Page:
Don’t Be an Idiot!

Timeless wisdom from the original Boy Scout handbook

Jun 1, 2004
Outside Magazine
Boy Scout's Handbook

THIS SPRING, OXFORD UNIVERSITY Press reissued Robert Baden-Powell's Scouting for Boys, the 1908 how-to manual that launched the Boy Scout movement. In 1903, Baden-Powell, a cheerful British cavalryman, had returned from South Africa a Boer War hero, acclaimed for his plucky quashings of anti-colonial rebellions. He brought back a lode of bush lore and piled it into a book that became a worldwide bestseller. The reprint—complete with a few choice Baden-Powellesque admonitions that were cut from the original manuscript—offers the following advice:

» "Every boy ought to learn how to shoot and to obey orders, else he is no more good when war breaks out than an old woman, and merely gets killed like a squealing rabbit."

» Bees "are quite a model community, for they respect their Queen and kill their unemployed."

» "The result of self-abuse is always...that the boy after a time becomes weak and nervous and shy, he gets headaches and probably palpitation of the heart, and if he still carries it on too far he very often goes out of his mind and becomes an idiot."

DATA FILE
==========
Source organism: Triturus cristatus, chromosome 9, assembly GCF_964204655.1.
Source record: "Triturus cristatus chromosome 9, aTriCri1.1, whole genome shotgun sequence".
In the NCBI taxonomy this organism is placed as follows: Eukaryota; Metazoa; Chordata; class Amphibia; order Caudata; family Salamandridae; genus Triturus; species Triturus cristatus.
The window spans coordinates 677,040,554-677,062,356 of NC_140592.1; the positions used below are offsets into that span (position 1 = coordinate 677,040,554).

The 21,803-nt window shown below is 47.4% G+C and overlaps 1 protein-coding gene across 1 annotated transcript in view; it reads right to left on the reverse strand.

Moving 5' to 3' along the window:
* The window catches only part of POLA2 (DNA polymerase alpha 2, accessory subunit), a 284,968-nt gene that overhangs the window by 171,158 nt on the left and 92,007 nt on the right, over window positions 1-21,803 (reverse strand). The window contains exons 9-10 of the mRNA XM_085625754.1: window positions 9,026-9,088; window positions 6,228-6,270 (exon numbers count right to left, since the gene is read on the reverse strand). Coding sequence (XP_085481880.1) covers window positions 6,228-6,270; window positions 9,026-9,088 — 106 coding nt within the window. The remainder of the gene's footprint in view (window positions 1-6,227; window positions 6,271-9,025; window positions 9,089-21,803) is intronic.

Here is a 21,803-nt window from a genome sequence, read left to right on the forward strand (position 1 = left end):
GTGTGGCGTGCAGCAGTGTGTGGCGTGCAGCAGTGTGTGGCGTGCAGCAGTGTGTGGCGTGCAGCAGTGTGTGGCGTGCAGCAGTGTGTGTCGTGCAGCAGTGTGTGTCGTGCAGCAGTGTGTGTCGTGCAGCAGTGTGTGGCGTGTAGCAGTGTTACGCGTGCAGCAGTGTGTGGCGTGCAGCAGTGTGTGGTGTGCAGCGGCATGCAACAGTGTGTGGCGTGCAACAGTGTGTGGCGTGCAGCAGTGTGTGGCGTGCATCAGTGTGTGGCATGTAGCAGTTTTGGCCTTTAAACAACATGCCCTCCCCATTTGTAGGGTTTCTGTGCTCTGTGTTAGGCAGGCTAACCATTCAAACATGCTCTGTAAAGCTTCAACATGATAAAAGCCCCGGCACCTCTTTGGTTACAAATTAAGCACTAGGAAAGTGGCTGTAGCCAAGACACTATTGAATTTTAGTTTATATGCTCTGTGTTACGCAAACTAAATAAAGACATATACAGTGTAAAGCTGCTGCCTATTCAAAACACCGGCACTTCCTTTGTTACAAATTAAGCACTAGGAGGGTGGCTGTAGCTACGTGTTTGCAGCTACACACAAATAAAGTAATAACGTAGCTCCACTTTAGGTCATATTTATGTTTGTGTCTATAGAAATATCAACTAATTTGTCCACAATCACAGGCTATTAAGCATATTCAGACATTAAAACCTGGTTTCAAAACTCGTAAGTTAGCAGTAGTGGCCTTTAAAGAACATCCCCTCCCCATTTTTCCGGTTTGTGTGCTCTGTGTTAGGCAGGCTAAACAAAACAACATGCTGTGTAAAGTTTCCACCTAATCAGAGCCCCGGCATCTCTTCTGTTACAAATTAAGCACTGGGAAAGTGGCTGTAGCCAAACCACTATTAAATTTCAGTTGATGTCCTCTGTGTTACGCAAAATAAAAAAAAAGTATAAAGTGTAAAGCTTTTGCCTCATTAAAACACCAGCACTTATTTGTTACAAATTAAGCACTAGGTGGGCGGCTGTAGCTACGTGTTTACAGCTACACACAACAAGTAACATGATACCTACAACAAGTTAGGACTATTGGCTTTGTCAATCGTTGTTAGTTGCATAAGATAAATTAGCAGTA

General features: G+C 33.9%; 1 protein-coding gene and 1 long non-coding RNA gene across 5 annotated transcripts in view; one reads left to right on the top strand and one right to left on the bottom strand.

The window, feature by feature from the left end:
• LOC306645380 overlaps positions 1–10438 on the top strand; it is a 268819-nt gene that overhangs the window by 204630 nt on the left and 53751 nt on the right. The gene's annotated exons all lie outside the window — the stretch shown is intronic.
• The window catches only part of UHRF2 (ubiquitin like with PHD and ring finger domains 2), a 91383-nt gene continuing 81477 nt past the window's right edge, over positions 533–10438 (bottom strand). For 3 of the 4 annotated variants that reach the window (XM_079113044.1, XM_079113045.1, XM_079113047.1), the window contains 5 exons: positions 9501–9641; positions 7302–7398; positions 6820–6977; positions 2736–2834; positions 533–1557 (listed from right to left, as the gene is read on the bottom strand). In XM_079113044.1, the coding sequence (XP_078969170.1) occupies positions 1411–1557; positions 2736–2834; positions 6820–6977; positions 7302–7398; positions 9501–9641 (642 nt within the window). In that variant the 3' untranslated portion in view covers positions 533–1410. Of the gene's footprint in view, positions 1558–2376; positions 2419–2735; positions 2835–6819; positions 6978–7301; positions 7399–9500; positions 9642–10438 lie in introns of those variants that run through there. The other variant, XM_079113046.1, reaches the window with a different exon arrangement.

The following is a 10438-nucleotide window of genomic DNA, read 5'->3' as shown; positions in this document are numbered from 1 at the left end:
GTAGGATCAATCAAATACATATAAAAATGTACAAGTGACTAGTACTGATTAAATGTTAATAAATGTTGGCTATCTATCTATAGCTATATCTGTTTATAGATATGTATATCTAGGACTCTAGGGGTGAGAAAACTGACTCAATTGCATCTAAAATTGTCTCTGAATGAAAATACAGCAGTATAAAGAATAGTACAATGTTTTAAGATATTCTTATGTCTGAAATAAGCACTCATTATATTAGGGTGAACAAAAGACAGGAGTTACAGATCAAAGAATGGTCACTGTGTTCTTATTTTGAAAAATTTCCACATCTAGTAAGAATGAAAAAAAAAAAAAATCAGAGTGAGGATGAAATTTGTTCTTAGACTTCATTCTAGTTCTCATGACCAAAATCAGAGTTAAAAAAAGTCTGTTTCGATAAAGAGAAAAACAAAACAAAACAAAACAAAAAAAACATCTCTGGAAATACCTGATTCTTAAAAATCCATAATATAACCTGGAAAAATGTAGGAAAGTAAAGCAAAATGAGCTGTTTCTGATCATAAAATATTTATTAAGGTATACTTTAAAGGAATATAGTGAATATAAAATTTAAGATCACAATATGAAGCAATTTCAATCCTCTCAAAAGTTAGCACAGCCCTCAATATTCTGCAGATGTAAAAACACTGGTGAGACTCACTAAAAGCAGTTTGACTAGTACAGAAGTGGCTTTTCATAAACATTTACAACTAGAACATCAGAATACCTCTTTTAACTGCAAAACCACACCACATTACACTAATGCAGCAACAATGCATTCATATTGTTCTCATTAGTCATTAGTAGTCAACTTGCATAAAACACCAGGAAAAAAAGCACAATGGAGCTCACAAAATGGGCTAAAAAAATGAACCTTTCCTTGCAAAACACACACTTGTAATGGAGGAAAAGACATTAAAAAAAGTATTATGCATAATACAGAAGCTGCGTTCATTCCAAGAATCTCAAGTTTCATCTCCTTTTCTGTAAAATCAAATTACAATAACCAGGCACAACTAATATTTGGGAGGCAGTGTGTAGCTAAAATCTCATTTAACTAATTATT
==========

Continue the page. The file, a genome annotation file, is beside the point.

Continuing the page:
» "Scouts don't snore at night, and so give themselves away to an enemy."

» Always "remove a bit of banana skin off the pavement where it is likely to throw people down."

» If a man's hat is "worn very much on one side, he is a swaggerer: if on the back of his head, he is bad at paying his debts: if worn straight on the top, he is probably honest but very dull."

» While camping, a scout can make bread on his coat, "with the inside uppermost (so that any mess he makes in it will not show outwardly when he wears his coat afterwards)."

» "Fried snake, like fried eel, is not half bad."

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